Identifying the most suitable method of assessing retinal function, in particular retinal sensitivity, is crucial for the design of any treatment strategy. Clinical studies with a cross-sectional design have shown that microperimetry is a reliable measure of macular sensitivity in subjects affected by macular diseases, including ABCA4-retinopathy.2426 Full-field static perimetry provides an assessment of retinal sensitivity including and beyond the central retina. Although the current understanding of full-field static perimetry testing in subjects with STGD1 is limited, it would be valuable to assess retinal sensitivity in regions of interest outside the limits of microperimetry. For instance, it has been suggested that the peripapillary area is a retinal region of interest for monitoring the efficacy of treatments in ABCA4-associated retinal degenerations.27 Moreover, a significant proportion of subjects with STGD1 have involvement beyond the central retina, including the majority of childhood-onset STGD1 subjects who have additional generalized retinal involvement.1,4 
Reliable outcome measures also are crucial for an accurate representation of retinal function. Microperimetry and full-field static perimetry data are summarized conventionally by a single global index, such as mean sensitivity (MS), which simply is the average sensitivity value of all retinal locations tested. However, static perimetry data also can be summarized using topographic models and volumetric indices of function to quantify the magnitude and extent of the visual field sensitivity.28 Topographically-derived indices represent the volume of sensitivity that is useful when describing retinal functional progression over time28 and, therefore, valuable for clinical management and the design of treatment trials. 
We assessed cross-sectional and longitudinal microperimetry and full-field static perimetry-derived retinal sensitivity with conventional and volumetric indices of retinal function in childhood-onset STGD1. We explored test–retest reliability, interocular symmetry, and rate of progression over time.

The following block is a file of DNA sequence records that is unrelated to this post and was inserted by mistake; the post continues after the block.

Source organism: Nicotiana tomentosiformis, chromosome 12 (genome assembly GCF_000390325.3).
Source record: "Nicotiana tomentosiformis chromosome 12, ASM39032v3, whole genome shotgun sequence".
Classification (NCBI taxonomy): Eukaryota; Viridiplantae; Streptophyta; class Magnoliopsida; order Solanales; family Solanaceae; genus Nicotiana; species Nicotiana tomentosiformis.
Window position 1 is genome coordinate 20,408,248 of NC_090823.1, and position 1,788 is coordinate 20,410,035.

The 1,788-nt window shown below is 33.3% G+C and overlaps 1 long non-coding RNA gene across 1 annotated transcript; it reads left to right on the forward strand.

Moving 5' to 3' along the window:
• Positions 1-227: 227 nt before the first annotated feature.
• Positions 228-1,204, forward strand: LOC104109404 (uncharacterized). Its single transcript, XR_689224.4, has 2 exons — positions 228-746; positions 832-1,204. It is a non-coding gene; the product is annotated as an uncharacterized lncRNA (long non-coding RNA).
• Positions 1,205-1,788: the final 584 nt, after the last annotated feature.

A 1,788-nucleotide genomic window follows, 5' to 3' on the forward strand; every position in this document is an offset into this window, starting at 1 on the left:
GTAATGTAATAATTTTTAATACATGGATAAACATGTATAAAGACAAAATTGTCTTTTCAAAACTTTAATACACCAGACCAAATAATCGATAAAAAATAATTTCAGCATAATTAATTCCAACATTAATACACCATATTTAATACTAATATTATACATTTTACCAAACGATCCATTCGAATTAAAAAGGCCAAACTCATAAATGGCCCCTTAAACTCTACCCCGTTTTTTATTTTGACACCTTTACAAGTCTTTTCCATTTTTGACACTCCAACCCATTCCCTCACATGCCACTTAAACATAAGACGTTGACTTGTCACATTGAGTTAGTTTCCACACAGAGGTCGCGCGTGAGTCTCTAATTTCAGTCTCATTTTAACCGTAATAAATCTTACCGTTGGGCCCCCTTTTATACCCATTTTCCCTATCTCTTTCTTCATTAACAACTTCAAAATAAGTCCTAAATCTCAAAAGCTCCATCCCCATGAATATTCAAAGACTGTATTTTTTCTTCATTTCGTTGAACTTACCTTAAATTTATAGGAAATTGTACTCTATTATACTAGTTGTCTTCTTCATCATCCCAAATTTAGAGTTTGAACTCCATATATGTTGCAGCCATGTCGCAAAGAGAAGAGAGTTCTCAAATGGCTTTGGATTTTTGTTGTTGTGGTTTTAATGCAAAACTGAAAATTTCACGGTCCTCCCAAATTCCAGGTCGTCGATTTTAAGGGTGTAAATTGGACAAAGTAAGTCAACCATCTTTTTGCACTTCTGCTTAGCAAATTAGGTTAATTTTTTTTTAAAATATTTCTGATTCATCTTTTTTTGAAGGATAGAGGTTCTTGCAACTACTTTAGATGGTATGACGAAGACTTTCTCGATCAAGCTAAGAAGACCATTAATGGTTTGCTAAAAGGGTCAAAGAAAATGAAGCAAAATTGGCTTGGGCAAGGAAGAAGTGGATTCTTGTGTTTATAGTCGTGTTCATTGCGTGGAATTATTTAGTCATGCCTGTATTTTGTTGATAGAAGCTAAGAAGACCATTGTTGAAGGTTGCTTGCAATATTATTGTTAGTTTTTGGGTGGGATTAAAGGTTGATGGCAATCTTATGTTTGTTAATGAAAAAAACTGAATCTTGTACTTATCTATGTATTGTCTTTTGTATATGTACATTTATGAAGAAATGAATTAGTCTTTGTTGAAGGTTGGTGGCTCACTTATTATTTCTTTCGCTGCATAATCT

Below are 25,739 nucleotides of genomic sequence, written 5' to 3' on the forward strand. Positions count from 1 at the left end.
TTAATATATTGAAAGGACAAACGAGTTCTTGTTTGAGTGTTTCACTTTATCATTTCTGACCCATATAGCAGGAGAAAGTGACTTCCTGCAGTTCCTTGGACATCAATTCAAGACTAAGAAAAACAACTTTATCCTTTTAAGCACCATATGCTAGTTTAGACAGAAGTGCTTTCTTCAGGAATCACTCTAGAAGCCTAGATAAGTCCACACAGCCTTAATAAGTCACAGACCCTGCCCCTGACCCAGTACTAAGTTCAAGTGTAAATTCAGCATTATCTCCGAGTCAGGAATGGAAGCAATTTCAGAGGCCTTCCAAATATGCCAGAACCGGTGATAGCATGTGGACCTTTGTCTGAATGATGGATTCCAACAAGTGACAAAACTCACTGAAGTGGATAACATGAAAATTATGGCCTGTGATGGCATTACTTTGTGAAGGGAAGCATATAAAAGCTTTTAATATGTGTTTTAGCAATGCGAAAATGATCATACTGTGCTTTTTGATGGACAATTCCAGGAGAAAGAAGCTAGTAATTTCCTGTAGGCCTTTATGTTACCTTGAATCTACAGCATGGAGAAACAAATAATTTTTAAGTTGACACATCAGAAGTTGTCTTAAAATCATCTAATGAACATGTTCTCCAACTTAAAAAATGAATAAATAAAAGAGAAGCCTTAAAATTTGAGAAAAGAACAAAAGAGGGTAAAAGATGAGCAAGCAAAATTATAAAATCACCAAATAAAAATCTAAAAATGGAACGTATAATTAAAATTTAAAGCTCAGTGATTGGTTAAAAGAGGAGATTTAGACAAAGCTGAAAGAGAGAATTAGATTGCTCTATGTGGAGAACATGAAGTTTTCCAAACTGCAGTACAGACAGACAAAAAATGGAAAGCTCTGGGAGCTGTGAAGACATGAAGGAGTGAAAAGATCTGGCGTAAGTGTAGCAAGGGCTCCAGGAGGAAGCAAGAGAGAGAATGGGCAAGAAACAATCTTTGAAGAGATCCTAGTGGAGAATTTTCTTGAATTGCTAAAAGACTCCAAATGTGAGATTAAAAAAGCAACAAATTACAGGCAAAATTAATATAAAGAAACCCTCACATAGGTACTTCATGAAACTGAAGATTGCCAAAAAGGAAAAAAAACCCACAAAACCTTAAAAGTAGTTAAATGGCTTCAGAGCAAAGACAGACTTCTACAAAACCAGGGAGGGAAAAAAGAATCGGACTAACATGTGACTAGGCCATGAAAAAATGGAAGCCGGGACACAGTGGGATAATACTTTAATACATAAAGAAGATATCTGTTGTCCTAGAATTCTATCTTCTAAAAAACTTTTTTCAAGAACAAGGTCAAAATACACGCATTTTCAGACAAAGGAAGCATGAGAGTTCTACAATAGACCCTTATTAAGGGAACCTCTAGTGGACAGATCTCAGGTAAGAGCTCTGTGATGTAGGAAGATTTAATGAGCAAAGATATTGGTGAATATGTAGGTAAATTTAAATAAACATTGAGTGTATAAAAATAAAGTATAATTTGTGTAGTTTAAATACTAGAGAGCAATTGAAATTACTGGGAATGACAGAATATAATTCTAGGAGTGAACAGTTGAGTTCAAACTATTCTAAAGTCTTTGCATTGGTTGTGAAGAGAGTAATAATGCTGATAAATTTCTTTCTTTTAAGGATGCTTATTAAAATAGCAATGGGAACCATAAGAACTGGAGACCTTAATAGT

Methods
This ethically approved study was undertaken at the Clinical Research Facility at Moorfields Eye Hospital and at the UCL Institute of Ophthalmology. The Declaration of Helsinki was adhered to throughout the study. 
Subjects
Molecularly confirmed STGD1 subjects were tested as part of an ongoing natural history study whereby the study was explained and consent was obtained. Subjects younger than 18 years at baseline were classified as children and subjects 18 years or older as adults. All adults had documented evidence of childhood-onset STGD1. 
Full-Field Static Perimetry
Full-field static perimetry was performed monocularly using the Octopus900 (Haag-Streit AG, Köniz, Switzerland). Fixation was monitored by a dedicated ophthalmic technician throughout each assessment. Testing consisted of a 31.4 apostilbs (10 cd/m2) background, Goldmann size V stimulus presented for a duration of 200 ms, and the German Adaptive Thresholding Estimation (GATE) strategy, which has a shorter testing duration compared to conventional full-threshold strategies.29 The customized testing grid consisted of 185 testing locations. The grid pattern was oriented radially, centrally condensed, and binocularly symmetric (Supplementary Fig. S1). An MS value was automatically computed for each test by the manufacturer's inbuilt software (EyeSuite). The quality of each test was evaluated based on the reliability factor (RF), the percentage of total catch trials resulting in either a false-positive or false-negative. Any test with an RF >30% was excluded. 
Microperimetry
Microperimetry was performed monocularly using the Nidek MP-1 (Nidek Technologies, Padova, Italy). Pupils were dilated and cyclopleged using 2.5% phenylephrine hydrochloride solution (Bausch & Lomb, Inc., Tampa, FL) and 1% tropicamide ophthalmic solution (Akorn, Inc., Lake Forest, IL). Fixation was monitored by a dedicated ophthalmic technician throughout each assessment. Before testing, the Spectralis OCT (Heidelberg Engineering, Heidelberg, Germany) was used to obtain a single transfoveal horizontal line scan. This was imported and used by the Nidek MP-1 manufacturer's software as an aid to automatically locate the anatomic fovea to facilitate accurate foveal placement of the testing grid. Testing consisted of a 4 apostilbs (1.27 cd/m2) background, Goldmann size III stimulus presented for a duration of 200 ms, and a 4 to 2 dB full-threshold bracketing test strategy. The customized testing grid consisted of 44 testing locations. The grid pattern was of radial design with centrally-condensed spacing and covered the macular and paramacular regions (Supplementary Fig. S2). An MS value was computed automatically for each test by the manufacturer's software. 
Volumetric Indices of Retinal Function